Your child is going to have strengths and weaknesses just like we all do. As such, the areas where they are less proficient will need extra focus, patience, and have more room for growth. These are often the areas that are most frustrating for a parent but it is important to thoughtfully consider if your expectations match your child’s abilities. Then you can recognize where your child is at and meet them there by setting expectations just slightly above their skill level. This way you are challenging them but not overwhelming them with the challenge, which can lead to giving up.
Tip #4: Consistency is key
One of the most important cornerstones of effective parenting is to be consistent. Children need rules and they need to know what to expect. I find a fantastic way to meet this need is by creating visual cues that help parents and children stay consistent.
Tip #5: Always keep your future goals in mind
This is a tip geared towards changing your mindset when disciplining your child and to help you stay firm in your expectations. When parents are wavering in their discipline and not setting consistent limits, it’s helpful to look at the situation differently and from a more neutral approach. For example, a goal for your child might be for them to understand cause and effect. As such, the first step is to recognize that they do not yet have this skill fully developed and will need support. When they make mistakes and break rules (ex. Hitting their brother), a consequence needs to be provided. They will often become upset as a result, but if you can remember that the consequence is there in order to teach them cause and effect, it might be easier to follow through.
Tip #6: It’s okay for your child to experience unpleasant feelings
This tip follows up on my blog last week about the “Happiness Obsession” and my belief that as parents and caregivers, we need to stop thinking our job is to protect our children at all costs. I get it. You love them so much that it is extremely painful for you when they are struggling or feeling uncomfortable/unpleasant feelings. However, sometimes those are experiences they need to learn the lesson at hand. For example, when a child makes a mistake, it is okay for them to feel remorse about it and to be bummed for a while. It is then our job to say, “I get it. I make mistakes too and I feel awful when I do. It’s okay to feel badly about it but remember that you are still a great person and everyone makes mistakes. How can we make this situation better?” Then we are providing support and empathy but validating that it’s okay to feel badly when we mess up. Protecting them from the unpleasant feelings would look more like telling them what they did is not a big deal anyways, telling them they were not really responsible for the mistake, or letting them off the hook for a consequence.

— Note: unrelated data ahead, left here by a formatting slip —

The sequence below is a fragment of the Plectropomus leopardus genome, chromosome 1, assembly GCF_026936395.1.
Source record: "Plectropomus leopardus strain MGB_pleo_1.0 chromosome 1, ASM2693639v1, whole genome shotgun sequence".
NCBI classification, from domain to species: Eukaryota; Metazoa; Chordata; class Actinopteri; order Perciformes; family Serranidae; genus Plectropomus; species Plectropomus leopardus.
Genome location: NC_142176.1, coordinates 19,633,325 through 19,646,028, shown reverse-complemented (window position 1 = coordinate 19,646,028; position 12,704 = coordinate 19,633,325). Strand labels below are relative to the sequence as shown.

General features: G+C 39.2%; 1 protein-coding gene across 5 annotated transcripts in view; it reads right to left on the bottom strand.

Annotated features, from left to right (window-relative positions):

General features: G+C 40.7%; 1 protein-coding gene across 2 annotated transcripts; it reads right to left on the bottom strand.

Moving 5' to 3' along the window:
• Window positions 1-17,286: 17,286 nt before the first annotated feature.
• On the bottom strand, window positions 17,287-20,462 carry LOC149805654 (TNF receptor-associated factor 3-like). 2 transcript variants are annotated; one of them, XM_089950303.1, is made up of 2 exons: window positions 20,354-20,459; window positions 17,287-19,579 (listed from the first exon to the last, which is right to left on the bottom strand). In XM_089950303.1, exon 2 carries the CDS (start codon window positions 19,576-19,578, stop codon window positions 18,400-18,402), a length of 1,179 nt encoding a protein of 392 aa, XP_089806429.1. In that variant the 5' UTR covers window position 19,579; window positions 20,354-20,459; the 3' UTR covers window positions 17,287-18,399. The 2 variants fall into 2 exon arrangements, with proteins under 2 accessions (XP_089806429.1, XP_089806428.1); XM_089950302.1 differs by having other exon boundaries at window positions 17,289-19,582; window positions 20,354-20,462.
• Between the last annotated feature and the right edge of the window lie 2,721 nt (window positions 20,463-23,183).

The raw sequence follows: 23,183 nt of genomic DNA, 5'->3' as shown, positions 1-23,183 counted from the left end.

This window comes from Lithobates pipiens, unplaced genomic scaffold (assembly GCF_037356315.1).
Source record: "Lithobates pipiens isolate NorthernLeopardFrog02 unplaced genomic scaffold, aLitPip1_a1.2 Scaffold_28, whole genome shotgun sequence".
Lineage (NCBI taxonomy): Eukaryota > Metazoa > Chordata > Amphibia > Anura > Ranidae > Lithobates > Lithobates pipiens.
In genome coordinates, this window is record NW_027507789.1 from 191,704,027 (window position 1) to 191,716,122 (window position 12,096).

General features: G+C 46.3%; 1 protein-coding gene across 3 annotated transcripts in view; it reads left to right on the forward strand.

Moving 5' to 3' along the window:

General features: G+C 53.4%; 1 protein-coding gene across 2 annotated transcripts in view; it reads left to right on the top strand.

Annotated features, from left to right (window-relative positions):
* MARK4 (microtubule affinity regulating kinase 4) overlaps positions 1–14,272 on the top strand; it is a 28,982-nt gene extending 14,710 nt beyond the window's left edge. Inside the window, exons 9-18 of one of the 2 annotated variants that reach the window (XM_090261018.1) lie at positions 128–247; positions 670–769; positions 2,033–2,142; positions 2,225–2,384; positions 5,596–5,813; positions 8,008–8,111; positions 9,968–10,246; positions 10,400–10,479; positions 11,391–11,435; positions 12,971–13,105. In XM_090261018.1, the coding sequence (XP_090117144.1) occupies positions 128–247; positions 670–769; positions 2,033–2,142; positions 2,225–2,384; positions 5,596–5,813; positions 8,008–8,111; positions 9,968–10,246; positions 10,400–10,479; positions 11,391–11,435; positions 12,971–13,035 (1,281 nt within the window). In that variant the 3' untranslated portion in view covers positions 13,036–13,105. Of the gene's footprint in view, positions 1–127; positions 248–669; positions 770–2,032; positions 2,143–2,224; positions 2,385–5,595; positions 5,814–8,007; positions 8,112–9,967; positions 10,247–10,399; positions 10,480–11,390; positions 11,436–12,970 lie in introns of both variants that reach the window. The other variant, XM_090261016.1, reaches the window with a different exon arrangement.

Tip #7: Take the yelling out of discipline
One of the most important parts of any discipline discussion is what I call “firm and neutral” parenting. This means that when giving a consequence it is done in a firm and neutral way. There is no yelling involved or shaming your child. Just matter of fact, “that is unacceptable behavior.” Then you give a consequence in a similar way “because you hit your sister, you will not watch TV for the rest of the day.” And that’s it! End of story. Try not to discuss the mistakes a child makes over and over as that simply gives the negative behavior more attention (which sometimes increases it!).
Take away points: